NOTE: This post does not cover classifying, which is a slightly different skill and will be covered in future posts.

Matching parts of sentences

Here’s an example of a matching exercises that requires you to match parts of a sentence.

1 This exercise is A. a common ‘matching’ question type.
2 Putting sentence halves together is B. a simple example of this question type.

The correct combination is:

1 – B

2 – A

Useful tip: When matching sentence halves, grammar and logic are important. If you are having difficulty finding the correct answer, begin by eliminating the options you think are wrong.

Practice by matching the sentence halves below. There is no text for this exercise – use the tip above to find the correct answers.

1 Further education is essential if … a … you are hoping for a good job.
2 Degree-level study and beyond … b … is part of building your English.
3 Good teachers … c … is a very useful tool in the job market.
4 The ability to speak English … d … should be self-funded.
5 Completing homework assignments … e … have good students.
Click here to see the answers
1=A, 2=D, 3=E, 4=C, 5=B

Matching cause and effect

Here’s a simple example of a cause and effect matching question:

1 University enrolment has increased a Specialised courses developed to train people.
2 Technology is increasing in the workplace b More competition for places.

The correct combination is:

1 – B

2 – A

Useful tip: Matching cause-and-effect sentences can be difficult as they often rely on reference words, they will not always be in the same sentence with a clear connecting word and there are many ways of expressing cause and effect (see here for a closer look at cause and effect constructions). When matching cause-and-effect questions, you will often find that the linking words and the grammar have been abbreviated, leaving almost note-form sentences. It often helps to build each cause or effect phrase into a complete sentence after you have
matched them. For example:

Question: University enrolment has  increased = more competition for places
Complete sentence: As a result of increased enrolment in university, there is now more competition for places.

 

Practice matching questions

Practice by reading the text below and matching cause and effect in the table that follows.

For many sufferers of dyslexia, the knowledge that they have this learning difficulty came too late to help. Having been through, and often dropped out of, the standard school system, they are left with a low sense of self-worth and the conviction that they are mentally below par. Yet in reality, dyslexics often have above-average intelligence. The problem, it appears, is that they have trouble translating language into thought and thought into language. The two-dimensional world of reading and spelling is a constant source of frustration, and those suffering from dyslexia need more time and help in reading and spelling. Undiagnosed, children see a difference between themselves and their peers but don’t know how to express it to others and continue quietly struggling to compete in a world for which their mind is not geared. Teachers and even other students push them to simply ‘try harder’ or ‘just concentrate and you’ll get it’.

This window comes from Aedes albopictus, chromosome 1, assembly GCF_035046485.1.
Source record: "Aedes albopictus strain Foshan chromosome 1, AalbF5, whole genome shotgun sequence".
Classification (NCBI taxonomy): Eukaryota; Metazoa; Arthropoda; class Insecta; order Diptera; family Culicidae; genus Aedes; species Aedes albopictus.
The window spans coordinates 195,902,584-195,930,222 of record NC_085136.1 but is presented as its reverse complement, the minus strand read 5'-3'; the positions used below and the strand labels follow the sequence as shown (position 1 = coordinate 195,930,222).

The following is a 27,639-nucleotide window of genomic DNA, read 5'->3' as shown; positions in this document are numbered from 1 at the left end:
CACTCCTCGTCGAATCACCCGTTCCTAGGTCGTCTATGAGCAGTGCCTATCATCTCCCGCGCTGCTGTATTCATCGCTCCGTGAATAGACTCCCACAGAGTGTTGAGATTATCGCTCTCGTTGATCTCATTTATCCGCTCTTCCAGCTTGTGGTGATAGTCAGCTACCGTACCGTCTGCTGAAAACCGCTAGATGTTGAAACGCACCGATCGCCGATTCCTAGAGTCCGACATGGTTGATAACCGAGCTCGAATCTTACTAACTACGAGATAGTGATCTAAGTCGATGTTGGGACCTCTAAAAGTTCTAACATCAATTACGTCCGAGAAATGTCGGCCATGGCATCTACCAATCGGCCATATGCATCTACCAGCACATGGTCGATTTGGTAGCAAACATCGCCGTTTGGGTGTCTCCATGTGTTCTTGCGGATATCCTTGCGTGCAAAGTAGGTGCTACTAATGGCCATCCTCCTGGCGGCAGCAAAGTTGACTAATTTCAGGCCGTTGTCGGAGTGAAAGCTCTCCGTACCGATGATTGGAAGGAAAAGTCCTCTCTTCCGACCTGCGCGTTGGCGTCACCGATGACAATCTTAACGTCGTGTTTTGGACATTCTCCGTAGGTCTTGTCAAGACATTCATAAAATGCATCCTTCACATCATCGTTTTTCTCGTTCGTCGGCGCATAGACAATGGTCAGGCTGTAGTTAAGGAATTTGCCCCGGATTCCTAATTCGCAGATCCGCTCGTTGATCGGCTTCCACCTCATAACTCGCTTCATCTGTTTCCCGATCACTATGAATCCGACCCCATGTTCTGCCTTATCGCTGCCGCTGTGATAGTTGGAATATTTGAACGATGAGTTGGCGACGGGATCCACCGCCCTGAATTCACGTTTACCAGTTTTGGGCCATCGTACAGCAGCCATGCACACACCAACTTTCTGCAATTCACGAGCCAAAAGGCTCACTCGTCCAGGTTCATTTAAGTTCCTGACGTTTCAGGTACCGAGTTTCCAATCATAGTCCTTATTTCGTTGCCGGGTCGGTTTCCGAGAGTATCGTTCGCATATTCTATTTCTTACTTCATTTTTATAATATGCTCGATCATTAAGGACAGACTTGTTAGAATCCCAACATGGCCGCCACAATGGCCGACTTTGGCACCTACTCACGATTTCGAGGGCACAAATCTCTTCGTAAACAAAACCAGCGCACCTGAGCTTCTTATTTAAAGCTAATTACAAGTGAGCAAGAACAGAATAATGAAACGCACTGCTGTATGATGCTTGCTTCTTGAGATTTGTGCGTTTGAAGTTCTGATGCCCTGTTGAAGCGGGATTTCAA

Moving from childhood to adolescence, the situation becomes worse. Young teenagers are academically left even further behind, and this is often noticed by fellow students, an embarrassing situation for people already going through hormonal and biological changes. Anxiety and anger build from repeated failures, low school results and an inability to follow the flow of lessons that other students seem to comprehend with relative ease.

Motivation then becomes a problem as these young teens are mislabelled ‘lazy’, or ’emotionally disturbed’, and some schools then probe into the home life of a student in order to uncover causes for these problems. This inevitably adds pressure to an already tense situation.

Fear of humiliation combined with an unimpressive academic record often combines to discourage students from continuing to university or further education. For those that do pursue an academic path, they often find college just as hard, if not harder. Finding some solace in menial jobs which do not require the academic skills they could never master, many intelligent people with dyslexia never get to explore their true abilities and so are left with low self-esteem that follows them throughout their adult life.

1 Symptoms not recognised in childhood a Lack of ambition
2 Peer pressure b Feeling of inferiority begins
3 Incorrectly diagnosed c Chronic low self-confidence
4 Fear of further humiliation d Deeper investigation into the wrong areas
5 Never realising full potential e Additional stress at an already difficult age
Click here to see the answers
1=B, 2=E, 3=D, 4=A, 5=C
qualifying words

Qualifying word in IELTS reading